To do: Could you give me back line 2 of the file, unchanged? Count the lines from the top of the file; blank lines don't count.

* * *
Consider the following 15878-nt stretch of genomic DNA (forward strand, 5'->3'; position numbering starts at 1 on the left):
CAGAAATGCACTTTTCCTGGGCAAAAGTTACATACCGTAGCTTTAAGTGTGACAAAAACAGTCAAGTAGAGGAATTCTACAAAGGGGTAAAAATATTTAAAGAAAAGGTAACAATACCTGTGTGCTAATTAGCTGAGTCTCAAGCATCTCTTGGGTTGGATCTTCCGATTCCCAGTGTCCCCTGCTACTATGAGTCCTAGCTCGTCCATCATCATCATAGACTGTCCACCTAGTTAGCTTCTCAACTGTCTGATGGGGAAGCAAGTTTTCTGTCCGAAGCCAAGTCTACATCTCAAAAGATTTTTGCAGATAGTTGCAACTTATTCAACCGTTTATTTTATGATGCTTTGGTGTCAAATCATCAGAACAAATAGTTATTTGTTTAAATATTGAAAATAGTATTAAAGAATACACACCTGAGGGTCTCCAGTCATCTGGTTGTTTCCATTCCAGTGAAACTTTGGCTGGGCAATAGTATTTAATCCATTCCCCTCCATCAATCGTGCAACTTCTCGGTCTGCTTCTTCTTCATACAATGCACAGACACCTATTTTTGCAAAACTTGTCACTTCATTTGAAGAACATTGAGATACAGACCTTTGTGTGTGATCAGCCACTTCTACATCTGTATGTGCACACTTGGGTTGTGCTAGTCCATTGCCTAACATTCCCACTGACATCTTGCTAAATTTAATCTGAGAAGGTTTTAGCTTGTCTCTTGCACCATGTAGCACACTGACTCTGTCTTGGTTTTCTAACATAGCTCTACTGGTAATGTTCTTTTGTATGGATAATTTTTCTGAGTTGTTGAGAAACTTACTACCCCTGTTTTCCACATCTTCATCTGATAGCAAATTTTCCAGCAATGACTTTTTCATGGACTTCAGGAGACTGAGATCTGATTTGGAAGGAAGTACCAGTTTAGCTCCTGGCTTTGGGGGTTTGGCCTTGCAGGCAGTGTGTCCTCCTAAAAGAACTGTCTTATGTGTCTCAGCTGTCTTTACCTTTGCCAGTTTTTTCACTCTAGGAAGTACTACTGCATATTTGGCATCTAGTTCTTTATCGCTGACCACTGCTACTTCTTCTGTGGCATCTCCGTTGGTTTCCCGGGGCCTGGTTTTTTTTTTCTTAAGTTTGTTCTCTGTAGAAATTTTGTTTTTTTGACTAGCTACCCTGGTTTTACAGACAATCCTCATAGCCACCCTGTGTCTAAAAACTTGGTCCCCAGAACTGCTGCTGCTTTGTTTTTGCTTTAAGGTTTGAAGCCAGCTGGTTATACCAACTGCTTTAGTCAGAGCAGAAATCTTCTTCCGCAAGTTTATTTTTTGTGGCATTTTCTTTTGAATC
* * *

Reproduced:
CAGAAATGCACTTTTCCTGGGCAAAAGTTACATACCGTAGCTTTAAGTGTGACAAAAACAGTCAAGTAGAGGAATTCTACAAAGGGGTAAAAATATTTAAAGAAAAGGTAACAATACCTGTGTGCTAATTAGCTGAGTCTCAAGCATCTCTTGGGTTGGATCTTCCGATTCCCAGTGTCCCCTGCTACTATGAGTCCTAGCTCGTCCATCATCATCATAGACTGTCCACCTAGTTAGCTTCTCAACTGTCTGATGGGGAAGCAAGTTTTCTGTCCGAAGCCAAGTCTACATCTCAAAAGATTTTTGCAGATAGTTGCAACTTATTCAACCGTTTATTTTATGATGCTTTGGTGTCAAATCATCAGAACAAATAGTTATTTGTTTAAATATTGAAAATAGTATTAAAGAATACACACCTGAGGGTCTCCAGTCATCTGGTTGTTTCCATTCCAGTGAAACTTTGGCTGGGCAATAGTATTTAATCCATTCCCCTCCATCAATCGTGCAACTTCTCGGTCTGCTTCTTCTTCATACAATGCACAGACACCTATTTTTGCAAAACTTGTCACTTCATTTGAAGAACATTGAGATACAGACCTTTGTGTGTGATCAGCCACTTCTACATCTGTATGTGCACACTTGGGTTGTGCTAGTCCATTGCCTAACATTCCCACTGACATCTTGCTAAATTTAATCTGAGAAGGTTTTAGCTTGTCTCTTGCACCATGTAGCACACTGACTCTGTCTTGGTTTTCTAACATAGCTCTACTGGTAATGTTCTTTTGTATGGATAATTTTTCTGAGTTGTTGAGAAACTTACTACCCCTGTTTTCCACATCTTCATCTGATAGCAAATTTTCCAGCAATGACTTTTTCATGGACTTCAGGAGACTGAGATCTGATTTGGAAGGAAGTACCAGTTTAGCTCCTGGCTTTGGGGGTTTGGCCTTGCAGGCAGTGTGTCCTCCTAAAAGAACTGTCTTATGTGTCTCAGCTGTCTTTACCTTTGCCAGTTTTTTCACTCTAGGAAGTACTACTGCATATTTGGCATCTAGTTCTTTATCGCTGACCACTGCTACTTCTTCTGTGGCATCTCCGTTGGTTTCCCGGGGCCTGGTTTTTTTTTTCTTAAGTTTGTTCTCTGTAGAAATTTTGTTTTTTTGACTAGCTACCCTGGTTTTACAGACAATCCTCATAGCCACCCTGTGTCTAAAAACTTGGTCCCCAGAACTGCTGCTGCTTTGTTTTTGCTTTAAGGTTTGAAGCCAGCTGGTTATACCAACTGCTTTAGTCAGAGCAGAAATCTTCTTCCGCAAGTTTATTTTTTGTGGCATTTTCTTTTGAATC